Wednesday, November 3, 2004

Enumeration Areas and Dissemination Areas


Is an EA typically larger than a DA, or smaller - or is it impossible to generalize? I'm trying to get a sense of the comparative size of these two units. (From browsing the concordance between EAs and DAs, I get a sense that quite a few DAs fit into or overlap an EA, but I'd rather be sure)


DAs were brought in to replace EAs, so some are the same size, some are bigger, and some are smaller. Here is the explanation about them.

The dissemination area (DA) is a new standard geographic area. It replaces the enumeration area (EA) as a basic unit for dissemination. Dissemination areas are aggregates of one or more blocks. DAs respect several delineation criteria designed to maximize their usefulness for data analyses.

1. DA boundaries respect the boundaries of census subdivisions and census tracts. DAs therefore remain stable over time, to the extent that census subdivisions and census tracts do.

2. DAs are uniform in terms of population size, which is targeted from 400 to 700 persons to avoid data suppression. DAs with lower population counts (including zero population) may result in order to respect the boundaries of census subdivisions and census tracts. DAs with higher population counts may also result.

3. DA boundaries follow roads. DA boundaries may follow other features (such as railways, water features, power transmission lines), where these features form part of the boundaries of census subdivisions or census tracts.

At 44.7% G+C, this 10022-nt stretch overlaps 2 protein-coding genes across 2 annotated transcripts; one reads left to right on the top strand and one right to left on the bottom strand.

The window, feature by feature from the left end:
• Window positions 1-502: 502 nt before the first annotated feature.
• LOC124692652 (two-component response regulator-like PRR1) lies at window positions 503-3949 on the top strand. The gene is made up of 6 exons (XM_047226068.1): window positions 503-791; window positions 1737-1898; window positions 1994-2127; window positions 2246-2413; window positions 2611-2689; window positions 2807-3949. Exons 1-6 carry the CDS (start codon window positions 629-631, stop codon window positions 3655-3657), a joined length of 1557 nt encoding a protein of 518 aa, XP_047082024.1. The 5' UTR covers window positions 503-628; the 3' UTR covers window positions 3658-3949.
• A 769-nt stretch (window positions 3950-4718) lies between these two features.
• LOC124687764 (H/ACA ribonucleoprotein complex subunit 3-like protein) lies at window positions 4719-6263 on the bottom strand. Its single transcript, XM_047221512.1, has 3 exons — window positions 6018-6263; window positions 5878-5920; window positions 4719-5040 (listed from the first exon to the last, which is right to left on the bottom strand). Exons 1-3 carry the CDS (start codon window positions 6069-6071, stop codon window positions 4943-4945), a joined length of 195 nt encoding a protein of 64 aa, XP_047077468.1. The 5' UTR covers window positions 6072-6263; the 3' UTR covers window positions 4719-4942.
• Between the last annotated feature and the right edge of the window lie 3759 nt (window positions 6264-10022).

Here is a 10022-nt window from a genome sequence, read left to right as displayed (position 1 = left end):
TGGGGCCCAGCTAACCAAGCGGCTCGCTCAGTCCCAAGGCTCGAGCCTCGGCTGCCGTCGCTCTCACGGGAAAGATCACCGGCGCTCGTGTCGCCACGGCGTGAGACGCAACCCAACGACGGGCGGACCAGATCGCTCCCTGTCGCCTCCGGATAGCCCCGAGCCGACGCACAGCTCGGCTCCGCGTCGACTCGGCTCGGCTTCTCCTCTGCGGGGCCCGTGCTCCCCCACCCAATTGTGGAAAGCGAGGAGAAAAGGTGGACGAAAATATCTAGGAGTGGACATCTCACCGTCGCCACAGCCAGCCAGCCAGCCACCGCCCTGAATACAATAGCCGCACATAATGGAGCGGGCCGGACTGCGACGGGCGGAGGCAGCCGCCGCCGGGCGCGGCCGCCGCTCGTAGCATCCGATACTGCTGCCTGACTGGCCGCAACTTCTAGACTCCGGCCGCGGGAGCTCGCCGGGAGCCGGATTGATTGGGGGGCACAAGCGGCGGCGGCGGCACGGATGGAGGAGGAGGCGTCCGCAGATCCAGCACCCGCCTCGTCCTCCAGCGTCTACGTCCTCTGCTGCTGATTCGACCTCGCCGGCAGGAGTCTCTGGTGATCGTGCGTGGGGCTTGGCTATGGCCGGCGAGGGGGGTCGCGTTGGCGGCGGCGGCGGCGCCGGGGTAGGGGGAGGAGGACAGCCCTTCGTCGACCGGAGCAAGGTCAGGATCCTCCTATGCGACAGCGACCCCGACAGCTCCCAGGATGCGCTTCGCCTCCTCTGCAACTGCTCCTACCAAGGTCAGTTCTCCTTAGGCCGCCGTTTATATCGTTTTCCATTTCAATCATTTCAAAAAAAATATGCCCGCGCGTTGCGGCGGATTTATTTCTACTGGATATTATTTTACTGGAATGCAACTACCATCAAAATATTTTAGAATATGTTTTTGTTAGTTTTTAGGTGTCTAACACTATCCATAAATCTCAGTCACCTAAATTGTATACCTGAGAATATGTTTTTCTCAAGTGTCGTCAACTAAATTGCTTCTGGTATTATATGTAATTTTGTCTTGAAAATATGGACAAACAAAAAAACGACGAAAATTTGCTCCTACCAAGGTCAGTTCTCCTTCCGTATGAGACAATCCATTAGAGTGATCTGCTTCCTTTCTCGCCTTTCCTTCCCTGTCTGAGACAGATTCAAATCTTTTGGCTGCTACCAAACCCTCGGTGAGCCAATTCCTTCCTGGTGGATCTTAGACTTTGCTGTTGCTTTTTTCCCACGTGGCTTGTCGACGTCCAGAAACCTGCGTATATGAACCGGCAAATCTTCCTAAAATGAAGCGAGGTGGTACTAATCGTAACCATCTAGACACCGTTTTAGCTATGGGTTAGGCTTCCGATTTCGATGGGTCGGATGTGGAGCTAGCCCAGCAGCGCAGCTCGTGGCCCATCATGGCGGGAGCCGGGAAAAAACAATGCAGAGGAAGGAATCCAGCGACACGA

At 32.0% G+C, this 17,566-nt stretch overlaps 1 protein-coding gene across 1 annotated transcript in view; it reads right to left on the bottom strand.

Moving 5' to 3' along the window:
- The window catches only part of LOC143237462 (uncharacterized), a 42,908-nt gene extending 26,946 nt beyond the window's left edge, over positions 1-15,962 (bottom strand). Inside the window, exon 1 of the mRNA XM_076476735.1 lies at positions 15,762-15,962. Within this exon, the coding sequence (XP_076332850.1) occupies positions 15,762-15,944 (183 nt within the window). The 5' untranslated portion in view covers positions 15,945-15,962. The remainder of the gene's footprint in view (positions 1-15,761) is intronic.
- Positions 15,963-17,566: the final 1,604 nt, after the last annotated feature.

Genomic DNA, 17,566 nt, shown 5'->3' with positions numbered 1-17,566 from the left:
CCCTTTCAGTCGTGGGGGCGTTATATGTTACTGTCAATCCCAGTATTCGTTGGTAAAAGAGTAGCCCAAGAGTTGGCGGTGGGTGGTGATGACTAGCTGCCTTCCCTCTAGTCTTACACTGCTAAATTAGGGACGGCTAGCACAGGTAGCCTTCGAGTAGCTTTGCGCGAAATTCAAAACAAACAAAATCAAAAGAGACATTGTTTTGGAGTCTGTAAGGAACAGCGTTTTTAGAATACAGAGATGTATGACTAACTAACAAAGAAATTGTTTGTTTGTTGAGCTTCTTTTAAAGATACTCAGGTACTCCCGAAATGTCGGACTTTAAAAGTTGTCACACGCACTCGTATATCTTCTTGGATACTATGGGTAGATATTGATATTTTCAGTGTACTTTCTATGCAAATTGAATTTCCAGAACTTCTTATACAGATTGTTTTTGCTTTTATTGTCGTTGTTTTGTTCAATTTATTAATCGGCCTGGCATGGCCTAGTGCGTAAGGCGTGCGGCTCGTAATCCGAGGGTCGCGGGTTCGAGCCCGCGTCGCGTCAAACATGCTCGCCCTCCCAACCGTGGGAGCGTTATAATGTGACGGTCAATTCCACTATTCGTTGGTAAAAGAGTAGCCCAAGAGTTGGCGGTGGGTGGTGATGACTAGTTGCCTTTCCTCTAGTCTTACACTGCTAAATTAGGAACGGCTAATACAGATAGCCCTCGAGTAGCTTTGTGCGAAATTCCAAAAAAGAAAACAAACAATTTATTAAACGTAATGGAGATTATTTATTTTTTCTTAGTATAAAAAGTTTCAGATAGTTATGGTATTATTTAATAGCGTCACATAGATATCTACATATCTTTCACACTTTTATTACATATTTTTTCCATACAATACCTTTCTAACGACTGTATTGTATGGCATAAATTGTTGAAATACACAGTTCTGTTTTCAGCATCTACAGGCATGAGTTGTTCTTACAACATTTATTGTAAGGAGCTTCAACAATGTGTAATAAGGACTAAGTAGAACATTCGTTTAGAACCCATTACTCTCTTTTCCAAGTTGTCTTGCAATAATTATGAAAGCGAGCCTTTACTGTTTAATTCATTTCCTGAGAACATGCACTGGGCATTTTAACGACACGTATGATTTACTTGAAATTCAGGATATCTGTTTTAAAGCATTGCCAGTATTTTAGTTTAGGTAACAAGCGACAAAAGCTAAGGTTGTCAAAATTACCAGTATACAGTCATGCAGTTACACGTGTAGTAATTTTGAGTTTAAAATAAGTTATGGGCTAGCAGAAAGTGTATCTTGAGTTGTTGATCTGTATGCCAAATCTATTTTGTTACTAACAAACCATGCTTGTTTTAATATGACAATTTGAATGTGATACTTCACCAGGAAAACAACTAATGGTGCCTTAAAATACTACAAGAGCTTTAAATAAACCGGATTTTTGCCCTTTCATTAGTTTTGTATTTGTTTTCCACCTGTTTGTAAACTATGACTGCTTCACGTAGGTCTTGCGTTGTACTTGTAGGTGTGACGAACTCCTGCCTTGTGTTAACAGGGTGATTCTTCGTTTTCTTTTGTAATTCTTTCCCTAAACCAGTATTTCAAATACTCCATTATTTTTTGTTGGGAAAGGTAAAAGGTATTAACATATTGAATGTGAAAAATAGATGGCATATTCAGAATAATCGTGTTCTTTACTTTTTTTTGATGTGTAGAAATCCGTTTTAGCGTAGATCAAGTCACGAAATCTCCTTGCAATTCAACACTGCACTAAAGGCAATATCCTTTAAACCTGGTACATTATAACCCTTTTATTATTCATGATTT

4. A DA within a DA is formed when the population of apartment or townhouse complexes meets or exceeds 300 persons.

5. DAs are compact in shape, to the extent possible while respecting the above criteria.

6. Operational requirements limit to 99 the number of blocks that can be included in a DA. In order to meet the operational constraint of releasing population and dwelling counts in the spring following the census year, the population counts used to delineate DAs are taken from the previous census. To delineate DAs for 2001, sufficiently accurate block population counts based on 1996 Census data were only possible where block-face geocoding existed for the 1996 Census. Therefore, the 2001 DAs were delineated according to the above criteria only in CMA/CA areas where 1996 block-face geocoding existed. Everywhere else, the 2001 DAs are the same as the 2001 EAs used for data collection.

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